Accordingly, the question can be asked about the merit of preventive intervention using 5-alpha reductase inhibition to reduce medical treatment, surgery, or clinically significant LUTS (the basis of incident LUTS used in the trial). Of course, 5-alpha reductase inhibitors are a medical treatment, and we cannot argue logically in favour of using medical treatment in asymptomatic men to prevent future medical treatment for the minority that might become symptomatic within 4 years. We could support such an approach to prevent surgery of severe LUTS, but the paper does not really describe the breakdown of the incident LUTS patients into component categories (medical vs. surgical vs. severe LUTS). In addition, since this was a clinical trial in which patients were closely followed up, there may have been a higher chance of proceeding to interventional therapy than in the less strict follow up regime typically used in real life practice. Furthermore, while the adverse effects of 5-alpha reductase inhibition are comparatively modest, they certainly exist. For example, erectile dysfunction and breast changes are well recognised, while a possible link to osteoporosis (3) or psychological effects (4) have been reported. Thus, we would really need to see a low NNT to justify such an intervention, but it does not seem to be particularly low, so far as we can tell.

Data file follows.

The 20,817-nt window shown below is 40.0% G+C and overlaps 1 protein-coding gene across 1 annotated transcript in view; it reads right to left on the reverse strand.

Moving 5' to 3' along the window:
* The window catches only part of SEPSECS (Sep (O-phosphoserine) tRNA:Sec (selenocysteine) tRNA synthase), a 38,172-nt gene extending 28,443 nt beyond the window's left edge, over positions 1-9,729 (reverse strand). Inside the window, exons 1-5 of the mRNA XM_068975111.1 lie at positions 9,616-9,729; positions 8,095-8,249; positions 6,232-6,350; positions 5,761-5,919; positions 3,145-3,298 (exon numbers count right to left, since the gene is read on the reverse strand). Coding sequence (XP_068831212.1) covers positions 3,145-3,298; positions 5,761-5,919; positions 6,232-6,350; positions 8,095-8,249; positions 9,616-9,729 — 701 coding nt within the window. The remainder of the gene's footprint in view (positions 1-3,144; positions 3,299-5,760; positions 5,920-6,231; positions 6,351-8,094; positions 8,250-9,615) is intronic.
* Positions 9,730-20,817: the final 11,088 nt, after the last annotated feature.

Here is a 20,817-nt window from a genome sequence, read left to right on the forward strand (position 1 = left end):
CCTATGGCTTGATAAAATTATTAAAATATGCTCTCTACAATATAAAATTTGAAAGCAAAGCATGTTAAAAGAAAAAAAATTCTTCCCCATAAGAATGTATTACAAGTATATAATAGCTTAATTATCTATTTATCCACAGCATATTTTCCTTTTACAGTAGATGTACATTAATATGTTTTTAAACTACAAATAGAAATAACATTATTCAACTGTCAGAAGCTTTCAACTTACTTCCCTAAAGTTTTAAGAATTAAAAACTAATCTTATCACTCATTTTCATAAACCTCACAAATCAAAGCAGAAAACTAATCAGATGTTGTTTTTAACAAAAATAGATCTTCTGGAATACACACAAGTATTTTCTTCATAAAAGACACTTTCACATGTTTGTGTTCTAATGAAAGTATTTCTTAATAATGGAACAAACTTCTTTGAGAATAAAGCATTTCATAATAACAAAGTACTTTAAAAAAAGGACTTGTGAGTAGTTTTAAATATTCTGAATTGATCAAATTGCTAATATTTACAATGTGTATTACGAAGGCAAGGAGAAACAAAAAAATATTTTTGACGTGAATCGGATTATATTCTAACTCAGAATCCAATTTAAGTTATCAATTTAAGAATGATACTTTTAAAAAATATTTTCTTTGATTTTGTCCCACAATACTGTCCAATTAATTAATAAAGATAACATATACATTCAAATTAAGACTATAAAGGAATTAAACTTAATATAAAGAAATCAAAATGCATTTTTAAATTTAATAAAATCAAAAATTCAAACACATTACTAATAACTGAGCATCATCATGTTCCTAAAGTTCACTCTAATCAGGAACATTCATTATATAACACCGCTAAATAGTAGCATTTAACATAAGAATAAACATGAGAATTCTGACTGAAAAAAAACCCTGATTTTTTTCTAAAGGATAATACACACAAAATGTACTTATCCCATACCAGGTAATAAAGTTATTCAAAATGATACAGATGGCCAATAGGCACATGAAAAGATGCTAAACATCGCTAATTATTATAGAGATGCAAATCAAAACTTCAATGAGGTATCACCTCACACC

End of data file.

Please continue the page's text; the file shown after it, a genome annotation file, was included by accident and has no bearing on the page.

Thus, it is valuable to learn that for men with mild to no current LUTS, prostate size was associated with a higher risk of developing incident LUTS, but only among men in the placebo group. This may help selection of men for closer follow-up, but it does not provide sufficient justification to advocate prophylactic use of 5-alpha reductase inhibition in asymptomatic men.
Provenance: This is a Guest Editorial commissioned by the Guest Editor Dr. Xiongbing Zu (Department of Urology, Xiangya Hospital, Central South University, Changsha, China).
Conflicts of Interest: The author has no conflicts of interest to declare.
Comment on: Simon RM, Howard LE, Moreira DM, et al. Does Prostate Size Predict the Development of Incident Lower Urinary Tract Symptoms in Men with Mild to No Current Symptoms? Results from the REDUCE Trial. Eur Urol 2016;69:885-91.
- Oelke M, Bachmann A, Descazeaud A, et al. EAU guidelines on the treatment and follow-up of non-neurogenic male lower urinary tract symptoms including benign prostatic obstruction. Eur Urol 2013;64:118-40. [Crossref] [PubMed]
- Simon RM, Howard LE, Moreira DM, et al. Does prostate size predict the development of incident lower urinary tract symptoms in men with mild to no current symptoms? Results from the REDUCE trial. Eur Urol 2016;69:885-91. [Crossref] [PubMed]
- Lin WL, Hsieh YW, Lin CL, et al. A population-based nested case-control study: the use of 5-alpha-reductase inhibitors and the increased risk of osteoporosis diagnosis in patients with benign prostate hyperplasia. Clin Endocrinol (Oxf) 2015;82:503-8. [Crossref] [PubMed]
- Ganzer CA, Jacobs AR. Emotional consequences of finasteride: fool's gold. Am J Mens Health 2016. [Epub ahead of print].